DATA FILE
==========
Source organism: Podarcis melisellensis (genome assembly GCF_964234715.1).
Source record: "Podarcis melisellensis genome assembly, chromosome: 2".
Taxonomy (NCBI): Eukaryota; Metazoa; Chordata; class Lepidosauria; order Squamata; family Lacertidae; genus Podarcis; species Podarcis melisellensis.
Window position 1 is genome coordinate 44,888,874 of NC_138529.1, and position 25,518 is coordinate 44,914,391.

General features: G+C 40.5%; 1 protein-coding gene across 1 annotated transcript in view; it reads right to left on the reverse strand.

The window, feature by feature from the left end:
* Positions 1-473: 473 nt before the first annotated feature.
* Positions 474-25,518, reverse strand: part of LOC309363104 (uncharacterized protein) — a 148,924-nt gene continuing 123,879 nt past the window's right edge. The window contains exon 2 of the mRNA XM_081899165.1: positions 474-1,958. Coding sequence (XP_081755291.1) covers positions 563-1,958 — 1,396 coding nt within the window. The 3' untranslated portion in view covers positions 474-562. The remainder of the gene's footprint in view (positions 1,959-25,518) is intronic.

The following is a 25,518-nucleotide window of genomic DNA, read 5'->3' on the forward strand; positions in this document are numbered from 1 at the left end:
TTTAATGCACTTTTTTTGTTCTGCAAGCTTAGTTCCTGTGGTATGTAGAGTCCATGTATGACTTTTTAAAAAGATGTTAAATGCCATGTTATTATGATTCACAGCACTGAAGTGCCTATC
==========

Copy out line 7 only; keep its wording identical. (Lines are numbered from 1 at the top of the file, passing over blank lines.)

* Positions 1-473: 473 nt before the first annotated feature.